Robot Koch – The Next Billion Years LP
Browsing through items in a second hand shop in LA, Robot Koch came across an old cassette. The pencil-written inscription in its cover, which read “Cousteau“, caught his eye momentarily, but the German electronic music producer didn’t think much of it. He bought the two-dollar tape to record his own material over it. “What you seek is seeking you,” says Robot quoting the Sufi mystic and poet Rumi. As Robot would find out later that evening, the cassette wasn’t blank – it contained a mysterious recording of a lecture by the late Jacques-Yves Cousteau. “It’s pure magic. I found something I didn’t consciously know I was looking for,” he adds. At that moment, Robot couldn’t have imagined that that serendipitous instant in which he found the tape, or, the tape found its way to him, would mark the beginning of the story of The Next Billion Years, his latest album.
The 20th century French naval officer and explorer, Jacques-Yves Cousteau was a true renaissance man who became best known for his undersea research and adventures. With no science degree, Cousteau became a leading voice in oceanography and marine life conservation through his story-telling skills alone – a prowess which even awarded him a Palme d’or at the 1956 Cannes Film Festival for his documentary The Silent World. The tape Robot found was a 1973 lecture by the man himself in which he contemplated the future of our species and planet, “What blew me away is how accurate and relevant his prediction of the future was back then. He talks about current topics such as climate change, poisoning of the environment, overpopulation and gives an outlook about the survival of our species and how it depends on the decisions we make right now,” says Robot.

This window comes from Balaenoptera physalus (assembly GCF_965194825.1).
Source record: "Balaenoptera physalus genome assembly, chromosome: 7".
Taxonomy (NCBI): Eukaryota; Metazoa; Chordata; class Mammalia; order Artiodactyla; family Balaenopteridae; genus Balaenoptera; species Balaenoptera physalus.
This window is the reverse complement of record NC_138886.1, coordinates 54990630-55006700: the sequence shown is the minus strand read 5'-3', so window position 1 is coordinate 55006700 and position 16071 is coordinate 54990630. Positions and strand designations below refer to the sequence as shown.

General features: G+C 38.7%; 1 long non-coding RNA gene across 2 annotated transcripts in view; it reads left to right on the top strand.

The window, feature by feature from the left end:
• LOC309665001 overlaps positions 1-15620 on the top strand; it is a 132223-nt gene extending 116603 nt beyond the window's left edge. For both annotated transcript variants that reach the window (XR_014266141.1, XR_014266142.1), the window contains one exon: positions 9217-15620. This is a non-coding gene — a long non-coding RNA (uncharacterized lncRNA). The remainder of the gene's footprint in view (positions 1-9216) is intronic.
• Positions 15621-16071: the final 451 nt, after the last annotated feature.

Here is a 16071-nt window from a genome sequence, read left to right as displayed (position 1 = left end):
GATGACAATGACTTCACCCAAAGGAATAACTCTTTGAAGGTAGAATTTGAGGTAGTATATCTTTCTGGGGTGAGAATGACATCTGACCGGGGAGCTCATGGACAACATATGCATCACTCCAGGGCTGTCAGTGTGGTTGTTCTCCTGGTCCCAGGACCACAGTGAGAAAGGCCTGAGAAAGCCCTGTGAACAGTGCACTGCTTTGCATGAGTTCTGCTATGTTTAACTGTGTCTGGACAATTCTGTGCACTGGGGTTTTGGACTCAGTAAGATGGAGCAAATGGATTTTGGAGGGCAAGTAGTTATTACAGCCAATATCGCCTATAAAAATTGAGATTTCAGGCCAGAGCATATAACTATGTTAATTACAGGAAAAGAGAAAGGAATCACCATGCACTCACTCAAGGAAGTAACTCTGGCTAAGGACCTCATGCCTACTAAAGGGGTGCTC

But far from being just an interesting speech, that recording was of special relevance to Robot whose whole body of work revolves around similar meditations. His music, characterized by the juxtaposition of analogue and synthetic sounds, evoke both familiarity and alienation, humanism and futurism, “I’m fascinated by the future and I was really into sci-fi as a kid. This otherworldly element, exploring the unknown, and pushing the boundaries of what’s known and possible, really enthralls me,” he says. In 2018 Robot released Sphere, an album which took the exploration of space to new grounds that reached far beyond sound. Conceived as the soundtrack to an audiovisual live show, designed in collaboration with the artist Mickael Le Goff, the project was not only a musical exploration of space, but also an observable voyage through outer space made especially to be exhibited in planetariums and fulldome venues.
Listening to Robot’s music, it is obvious that it is the macro rather than the particular which moves him, “I perceive myself as part of a bigger picture. The more I learn about the big picture, the more I learn about myself. I try to understand more about how everything is in cosmic interdependence, to understand myself better,” says Robot. It was this big-picture view that informed Robot’s decision to work with the grandeur of an orchestra and the famed Estonian conductor Kristjan Järvi on The Next Billion Years. Apart from his forward thinking approach to classical music, Järvi, like Robot, injects into his music a great deal of philosophy and existentialism, “Once, over dinner in Estonia we found out that we share a common interest apart from music: the universe and cosmic consciousness,” Robot reminisces.